If you, or someone you know, suspect you have been a victim of identity theft this page can walk you through immediate action steps. If you need support contact NVRDC for assistance and we can guide you through the local identity theft laws and rights regarding recovery.  

For more information about ITAP, please contact Special Projects Coordinator Merry O'Brien at




FY18 Q2(JAN 2018 - MAR 2018)

In January, all NVRDC advocates and attorneys received training on screening and assisting victims of identity theft. Many survivors of financial crimes that NVRDC assists are also victims of violent crimes such as sexual assault, stalking, elder abuse, and domestic violence. Therefore, NVRDC incorporates screening for identity theft its work with victims of all crime types, and provides financial safety planning and legal assistance as needed.

FY17 Q3(APR 2017 - JUN 2017)

NVRDC is pleased to announce it was awarded continuation funding for its identity theft project from the Community Foundation for the National Capital Region (CFNCR). A press release can be found here

These funds allow NVRDC advocates and attorneys to continue assisting victims of identity theft, fraud, and financial exploitation. This is especially crucial in cases where the perpetrator has also committed violent crimes such as domestic violence, elder abuse, and sexual assault against the victim. In these cases, when a victim's personal identifying information has been compromised, NVRDC offers supportive case management, advocacy and free legal services to address any potential identity theft and/or fraud. This may include providing guidance to victims on reporting and halting the identity theft, reporting to law enforcement, obtaining an ID theft report, completing an FTC ID theft affidavit, communicating with credit agencies, exploring legal options, dealing with financial institutions, requesting a "credit freeze," and accessing other options for recovery.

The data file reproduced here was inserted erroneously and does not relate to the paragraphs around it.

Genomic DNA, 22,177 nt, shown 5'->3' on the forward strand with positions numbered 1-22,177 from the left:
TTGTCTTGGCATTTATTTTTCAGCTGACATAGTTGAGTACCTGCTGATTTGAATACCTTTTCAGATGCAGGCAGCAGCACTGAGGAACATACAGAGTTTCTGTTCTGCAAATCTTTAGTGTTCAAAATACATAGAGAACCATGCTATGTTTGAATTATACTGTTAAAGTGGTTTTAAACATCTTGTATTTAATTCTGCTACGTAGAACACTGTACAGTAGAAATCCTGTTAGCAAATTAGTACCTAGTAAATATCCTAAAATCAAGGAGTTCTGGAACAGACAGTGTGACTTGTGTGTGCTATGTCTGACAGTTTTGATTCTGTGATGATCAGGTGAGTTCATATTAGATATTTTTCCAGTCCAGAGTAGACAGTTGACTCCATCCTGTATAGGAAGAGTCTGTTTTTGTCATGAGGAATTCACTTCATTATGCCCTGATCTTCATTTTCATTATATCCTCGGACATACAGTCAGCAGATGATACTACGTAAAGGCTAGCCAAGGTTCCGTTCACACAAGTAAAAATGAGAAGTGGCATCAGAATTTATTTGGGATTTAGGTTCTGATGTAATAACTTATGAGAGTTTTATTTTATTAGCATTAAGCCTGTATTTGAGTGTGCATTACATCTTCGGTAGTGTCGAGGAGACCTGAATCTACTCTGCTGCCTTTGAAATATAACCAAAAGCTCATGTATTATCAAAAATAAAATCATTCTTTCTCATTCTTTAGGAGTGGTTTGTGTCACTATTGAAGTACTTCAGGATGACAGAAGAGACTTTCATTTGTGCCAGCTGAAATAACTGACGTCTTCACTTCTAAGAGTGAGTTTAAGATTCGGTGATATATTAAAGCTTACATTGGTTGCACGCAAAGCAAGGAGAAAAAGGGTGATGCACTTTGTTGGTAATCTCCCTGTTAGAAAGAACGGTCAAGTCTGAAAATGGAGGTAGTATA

NVRDC first launched the Identity Theft Assistance Project in 2015, with support from CFNCR through its Identity Theft Assistance Corporation (ITAC) Fund. The project allows NVRDC to ensure services to victims of identity theft are provided by competent staff and partners through a series of internal and external trainings which has elevated the community's response to financial crime survivors. This training effort has included producing a roll-call film for the Metropolitan Police Department and providing training to over 100 advocates and allied professionals on screening and referring victims of domestic violence who have compromised personal identifying information. 

In May, NVRDC traveled to Dallas to present at the Conference on Crimes Against Women (CCAW) on "Integrating Identity Theft Safety Planning into Your Work with Survivors of Sexual Assault, Domestic Violence and Other Crimes." The presentation explored protocols victim service professionals can implement to increase their organization's ability to provide assistance to survivors of financial and violent polyvictimization, as well as steps victim service organizations can take to train and collaborate with allied professionals, using the model NVRDC has created. 

NVRDC looks forward to continuing and growing the project in the coming year. 

For more information about ITAP, please contact Special Projects Coordinator Merry O'Brien at